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Review: Reese by Lori Handeland

ReeseReese by Lori Han­de­land
My rat­ing: 3 of 5 stars

And now for some­thing COMPLETELY dif­fer­ent. Yes, this book is out of char­ac­ter for me, but I like Lori Han­de­land, and since I received a free copy I felt oblig­at­ed to read it and write a review. I’m keep­ing the fact that it is a west­ern romance in mind, and judg­ing it accordingly.

I don’t know from west­ern tropes, but I do know the stan­dard romance tropes, and Han­de­land hits them all. Mary is a spin­ster school­marm who is con­sid­ered too plain and too out­spo­ken to ever be attrac­tive to any man — in fact, anoth­er char­ac­ter (a real jerk) says so. It’s her char­ac­ter, more than her looks, that is the prob­lem, accord­ing to the jerk.

But the hero, Reese, finds her beau­ti­ful in her inno­cence, her igno­rance of her effect on him, and espe­cial­ly in the fact that she’s as stub­born as he is. The fact that they have to butt heads is an impor­tant romance trope, as I under­stand these things.

Mary believes she isn’t the kind of woman any man would want, and Reese believes he isn’t good enough for Mary, so they hold back from reveal­ing their feel­ings to each oth­er, pro­vid­ing the main con­flict in their relationship. 

There’s a plot that goes beyond Mary and Reese, obvi­ous­ly, explain­ing why the town of Rock Creek need­ed to hire Reese and his lit­tle troop of gun­men in the first place. That larg­er plot sets up the entire Rock Creek Gang series. I found noth­ing to laud or com­plain about in the main plot. It’s prob­a­bly a stan­dard accept­able west­ern, to be hon­est, and it doesn’t read so dif­fer­ent­ly than any oth­er sort of adven­ture sto­ry. It worked to set things up, but obvi­ous­ly wasn’t the main focus of the book. The ener­gy is in the romance.

I think per­haps romance fans read books like this because they’re com­fort­ably pre­dictable, like an old friend wear­ing new clothes. In any case, Han­de­land has writ­ten a sweet lit­tle love sto­ry that I didn’t mind read­ing. I could see her hand in the details, and while I would have pre­ferred read­ing more of one of her para­nor­mal series, she did a nice job with this book. Fans of west­ern romances will prob­a­bly enjoy it.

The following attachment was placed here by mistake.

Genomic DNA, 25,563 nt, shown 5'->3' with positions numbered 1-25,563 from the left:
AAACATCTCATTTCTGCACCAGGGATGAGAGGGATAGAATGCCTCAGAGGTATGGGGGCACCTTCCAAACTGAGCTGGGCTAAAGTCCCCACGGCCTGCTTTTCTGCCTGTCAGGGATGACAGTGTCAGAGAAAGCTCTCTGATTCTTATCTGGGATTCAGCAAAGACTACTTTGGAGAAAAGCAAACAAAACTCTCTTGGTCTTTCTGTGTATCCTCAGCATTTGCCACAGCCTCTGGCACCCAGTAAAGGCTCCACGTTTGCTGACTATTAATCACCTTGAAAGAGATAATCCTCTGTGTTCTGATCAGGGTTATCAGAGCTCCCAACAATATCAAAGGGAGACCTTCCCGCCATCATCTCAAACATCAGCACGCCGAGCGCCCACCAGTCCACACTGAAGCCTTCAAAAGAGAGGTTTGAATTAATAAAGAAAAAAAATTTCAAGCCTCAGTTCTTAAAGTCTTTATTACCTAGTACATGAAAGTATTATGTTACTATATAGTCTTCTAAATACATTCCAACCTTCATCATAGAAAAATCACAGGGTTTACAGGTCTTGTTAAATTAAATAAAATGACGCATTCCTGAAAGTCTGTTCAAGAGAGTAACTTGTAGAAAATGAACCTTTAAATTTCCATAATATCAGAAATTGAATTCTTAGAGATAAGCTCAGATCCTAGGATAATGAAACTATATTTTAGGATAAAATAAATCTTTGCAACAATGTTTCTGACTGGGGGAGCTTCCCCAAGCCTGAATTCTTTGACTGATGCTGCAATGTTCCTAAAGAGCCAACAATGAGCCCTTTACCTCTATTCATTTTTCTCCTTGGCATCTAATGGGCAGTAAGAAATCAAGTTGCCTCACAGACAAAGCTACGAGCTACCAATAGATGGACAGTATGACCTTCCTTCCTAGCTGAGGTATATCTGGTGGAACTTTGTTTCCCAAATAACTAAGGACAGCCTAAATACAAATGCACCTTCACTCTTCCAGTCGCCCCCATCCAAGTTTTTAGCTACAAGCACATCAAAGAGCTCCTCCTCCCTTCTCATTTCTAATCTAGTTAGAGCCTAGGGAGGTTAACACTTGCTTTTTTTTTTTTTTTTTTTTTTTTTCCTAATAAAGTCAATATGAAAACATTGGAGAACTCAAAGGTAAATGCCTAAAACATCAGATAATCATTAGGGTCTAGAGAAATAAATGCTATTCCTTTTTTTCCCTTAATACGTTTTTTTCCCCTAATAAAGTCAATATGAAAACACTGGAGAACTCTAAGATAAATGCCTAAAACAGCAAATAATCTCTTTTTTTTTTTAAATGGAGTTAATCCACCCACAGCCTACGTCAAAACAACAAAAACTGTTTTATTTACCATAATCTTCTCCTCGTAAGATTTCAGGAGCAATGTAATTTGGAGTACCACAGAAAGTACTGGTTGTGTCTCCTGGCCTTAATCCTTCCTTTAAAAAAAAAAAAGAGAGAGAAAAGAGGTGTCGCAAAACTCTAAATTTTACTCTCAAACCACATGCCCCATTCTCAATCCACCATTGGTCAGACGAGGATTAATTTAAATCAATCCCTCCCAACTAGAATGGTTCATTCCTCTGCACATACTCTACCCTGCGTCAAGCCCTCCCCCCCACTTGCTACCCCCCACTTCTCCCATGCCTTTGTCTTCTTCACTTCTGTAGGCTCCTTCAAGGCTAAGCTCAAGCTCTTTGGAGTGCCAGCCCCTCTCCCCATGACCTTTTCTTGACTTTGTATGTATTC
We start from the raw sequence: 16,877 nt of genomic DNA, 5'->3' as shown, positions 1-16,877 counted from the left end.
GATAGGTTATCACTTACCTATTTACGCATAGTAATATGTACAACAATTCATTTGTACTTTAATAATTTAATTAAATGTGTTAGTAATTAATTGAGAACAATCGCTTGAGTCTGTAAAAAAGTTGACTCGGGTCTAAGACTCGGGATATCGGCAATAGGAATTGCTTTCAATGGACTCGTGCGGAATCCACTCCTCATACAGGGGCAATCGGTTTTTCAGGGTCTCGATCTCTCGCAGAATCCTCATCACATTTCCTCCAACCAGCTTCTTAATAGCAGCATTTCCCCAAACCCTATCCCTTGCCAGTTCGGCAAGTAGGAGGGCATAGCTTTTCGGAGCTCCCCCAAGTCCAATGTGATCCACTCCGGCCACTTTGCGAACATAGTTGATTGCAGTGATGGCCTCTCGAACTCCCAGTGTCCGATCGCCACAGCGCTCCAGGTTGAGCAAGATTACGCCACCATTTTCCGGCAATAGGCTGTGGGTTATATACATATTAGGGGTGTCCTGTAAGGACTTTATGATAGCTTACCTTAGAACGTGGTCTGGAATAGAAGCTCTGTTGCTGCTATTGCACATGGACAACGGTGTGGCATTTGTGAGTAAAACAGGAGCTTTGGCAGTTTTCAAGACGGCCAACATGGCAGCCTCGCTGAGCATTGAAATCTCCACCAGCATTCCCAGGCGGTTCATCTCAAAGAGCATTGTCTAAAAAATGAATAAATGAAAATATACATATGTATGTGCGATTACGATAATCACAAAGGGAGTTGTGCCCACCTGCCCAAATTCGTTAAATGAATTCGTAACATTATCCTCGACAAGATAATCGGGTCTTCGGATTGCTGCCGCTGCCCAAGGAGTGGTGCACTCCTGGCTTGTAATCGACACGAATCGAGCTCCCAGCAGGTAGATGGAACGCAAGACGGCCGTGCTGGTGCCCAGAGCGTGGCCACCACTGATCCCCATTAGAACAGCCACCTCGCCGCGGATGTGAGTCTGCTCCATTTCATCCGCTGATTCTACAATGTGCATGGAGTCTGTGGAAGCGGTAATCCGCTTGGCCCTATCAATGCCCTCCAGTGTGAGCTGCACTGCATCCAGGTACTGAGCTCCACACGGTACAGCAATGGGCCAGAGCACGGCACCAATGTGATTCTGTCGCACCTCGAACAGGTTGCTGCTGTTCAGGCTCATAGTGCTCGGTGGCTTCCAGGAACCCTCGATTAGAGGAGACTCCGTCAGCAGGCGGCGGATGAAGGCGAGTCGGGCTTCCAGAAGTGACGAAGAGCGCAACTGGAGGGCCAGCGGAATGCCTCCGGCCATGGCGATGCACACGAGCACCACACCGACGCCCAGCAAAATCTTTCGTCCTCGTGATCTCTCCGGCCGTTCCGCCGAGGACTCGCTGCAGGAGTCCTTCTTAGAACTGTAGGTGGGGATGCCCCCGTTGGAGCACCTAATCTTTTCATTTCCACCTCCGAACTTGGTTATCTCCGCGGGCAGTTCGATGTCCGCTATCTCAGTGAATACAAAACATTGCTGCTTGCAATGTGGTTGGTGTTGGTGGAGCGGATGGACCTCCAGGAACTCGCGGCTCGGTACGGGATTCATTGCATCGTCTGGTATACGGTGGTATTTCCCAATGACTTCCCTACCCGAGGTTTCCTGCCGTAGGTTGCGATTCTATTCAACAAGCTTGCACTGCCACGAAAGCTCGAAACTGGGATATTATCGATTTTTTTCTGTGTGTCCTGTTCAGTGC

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Review: Prom Nights From Hell

So, um, I tried to read this. I real­ly did. I don’t know if it’s “para­nor­mal romance over­load” or the fact that I’d just fin­ished read­ing mate­r­i­al from two incred­i­bly good writ­ers (Sarah Mon­ette and Eliz­a­beth Bear), but I had no patience for the fluff. Over­all, I gave the book a 210.

Cover of Prom Dates From Hell
i did get through “The Exterminator’s Daugh­ter” Meg Cabot. I don’t intend to read any­thing else by her. Yes, it was bet­ter than oral surgery, but I wish I’d spent the time clean­ing the sink or some­thing. To her cred­it, I did have a “laugh out loud” moment ear­ly on, when she used the phrase “tramp stamp.” I hadn’t heard that before, and I love it (although “arse antlers” is prob­a­bly still my favorite).
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Poetry: Michael Blumenthal

For my Sam

A Marriage
You are holding up a ceiling
with both arms. It is very heavy,
but you must hold it up, or else
it will fall down on you. Your arms
are tired, terribly tired,
and, as the day goes on, it feels
as if either your arms or the ceiling
will soon collapse.

But then,
unexpectedly,
something wonderful happens:
Someone,
a man or a woman,
walks into the room
and holds their arm up
to the ceiling beside you.

So you finally get
to take down your arms.